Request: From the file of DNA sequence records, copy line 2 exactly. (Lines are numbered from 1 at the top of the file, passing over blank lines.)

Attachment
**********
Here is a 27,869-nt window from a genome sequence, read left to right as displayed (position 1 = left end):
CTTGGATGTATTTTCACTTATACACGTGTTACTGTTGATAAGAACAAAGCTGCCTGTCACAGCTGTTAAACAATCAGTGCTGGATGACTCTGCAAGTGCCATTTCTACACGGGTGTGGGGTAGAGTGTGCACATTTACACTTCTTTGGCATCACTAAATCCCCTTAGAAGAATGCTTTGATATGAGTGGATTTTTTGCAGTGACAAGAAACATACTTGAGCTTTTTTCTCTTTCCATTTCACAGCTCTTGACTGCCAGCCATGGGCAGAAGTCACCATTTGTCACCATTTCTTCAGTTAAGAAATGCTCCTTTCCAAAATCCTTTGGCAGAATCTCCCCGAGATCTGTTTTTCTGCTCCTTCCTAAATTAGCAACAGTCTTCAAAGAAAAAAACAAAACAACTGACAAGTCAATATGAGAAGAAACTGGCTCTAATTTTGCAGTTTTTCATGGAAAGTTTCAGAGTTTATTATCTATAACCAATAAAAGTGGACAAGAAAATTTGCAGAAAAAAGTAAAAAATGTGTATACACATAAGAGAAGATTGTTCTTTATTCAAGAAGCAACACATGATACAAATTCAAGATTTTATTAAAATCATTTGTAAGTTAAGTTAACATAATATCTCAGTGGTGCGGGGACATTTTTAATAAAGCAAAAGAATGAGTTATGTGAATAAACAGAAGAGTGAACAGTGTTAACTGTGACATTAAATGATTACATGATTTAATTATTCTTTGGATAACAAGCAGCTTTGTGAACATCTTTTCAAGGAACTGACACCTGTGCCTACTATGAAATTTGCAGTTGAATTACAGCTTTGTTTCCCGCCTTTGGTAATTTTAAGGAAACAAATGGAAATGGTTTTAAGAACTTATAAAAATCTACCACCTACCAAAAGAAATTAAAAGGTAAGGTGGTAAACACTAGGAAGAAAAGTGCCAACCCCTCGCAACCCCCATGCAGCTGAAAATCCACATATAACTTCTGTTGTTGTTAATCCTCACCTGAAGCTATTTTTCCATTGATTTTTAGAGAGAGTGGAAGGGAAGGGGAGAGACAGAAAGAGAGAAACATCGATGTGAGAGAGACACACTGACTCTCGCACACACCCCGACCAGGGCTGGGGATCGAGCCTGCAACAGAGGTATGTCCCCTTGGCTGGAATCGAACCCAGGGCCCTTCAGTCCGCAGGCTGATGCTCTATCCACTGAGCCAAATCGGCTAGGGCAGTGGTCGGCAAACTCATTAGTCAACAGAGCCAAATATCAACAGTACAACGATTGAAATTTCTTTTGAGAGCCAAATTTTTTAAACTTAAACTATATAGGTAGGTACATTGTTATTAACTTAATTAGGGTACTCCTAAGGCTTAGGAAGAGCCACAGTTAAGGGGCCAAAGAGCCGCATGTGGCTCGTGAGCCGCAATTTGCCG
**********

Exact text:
CTTGGATGTATTTTCACTTATACACGTGTTACTGTTGATAAGAACAAAGCTGCCTGTCACAGCTGTTAAACAATCAGTGCTGGATGACTCTGCAAGTGCCATTTCTACACGGGTGTGGGGTAGAGTGTGCACATTTACACTTCTTTGGCATCACTAAATCCCCTTAGAAGAATGCTTTGATATGAGTGGATTTTTTGCAGTGACAAGAAACATACTTGAGCTTTTTTCTCTTTCCATTTCACAGCTCTTGACTGCCAGCCATGGGCAGAAGTCACCATTTGTCACCATTTCTTCAGTTAAGAAATGCTCCTTTCCAAAATCCTTTGGCAGAATCTCCCCGAGATCTGTTTTTCTGCTCCTTCCTAAATTAGCAACAGTCTTCAAAGAAAAAAACAAAACAACTGACAAGTCAATATGAGAAGAAACTGGCTCTAATTTTGCAGTTTTTCATGGAAAGTTTCAGAGTTTATTATCTATAACCAATAAAAGTGGACAAGAAAATTTGCAGAAAAAAGTAAAAAATGTGTATACACATAAGAGAAGATTGTTCTTTATTCAAGAAGCAACACATGATACAAATTCAAGATTTTATTAAAATCATTTGTAAGTTAAGTTAACATAATATCTCAGTGGTGCGGGGACATTTTTAATAAAGCAAAAGAATGAGTTATGTGAATAAACAGAAGAGTGAACAGTGTTAACTGTGACATTAAATGATTACATGATTTAATTATTCTTTGGATAACAAGCAGCTTTGTGAACATCTTTTCAAGGAACTGACACCTGTGCCTACTATGAAATTTGCAGTTGAATTACAGCTTTGTTTCCCGCCTTTGGTAATTTTAAGGAAACAAATGGAAATGGTTTTAAGAACTTATAAAAATCTACCACCTACCAAAAGAAATTAAAAGGTAAGGTGGTAAACACTAGGAAGAAAAGTGCCAACCCCTCGCAACCCCCATGCAGCTGAAAATCCACATATAACTTCTGTTGTTGTTAATCCTCACCTGAAGCTATTTTTCCATTGATTTTTAGAGAGAGTGGAAGGGAAGGGGAGAGACAGAAAGAGAGAAACATCGATGTGAGAGAGACACACTGACTCTCGCACACACCCCGACCAGGGCTGGGGATCGAGCCTGCAACAGAGGTATGTCCCCTTGGCTGGAATCGAACCCAGGGCCCTTCAGTCCGCAGGCTGATGCTCTATCCACTGAGCCAAATCGGCTAGGGCAGTGGTCGGCAAACTCATTAGTCAACAGAGCCAAATATCAACAGTACAACGATTGAAATTTCTTTTGAGAGCCAAATTTTTTAAACTTAAACTATATAGGTAGGTACATTGTTATTAACTTAATTAGGGTACTCCTAAGGCTTAGGAAGAGCCACAGTTAAGGGGCCAAAGAGCCGCATGTGGCTCGTGAGCCGCAATTTGCCG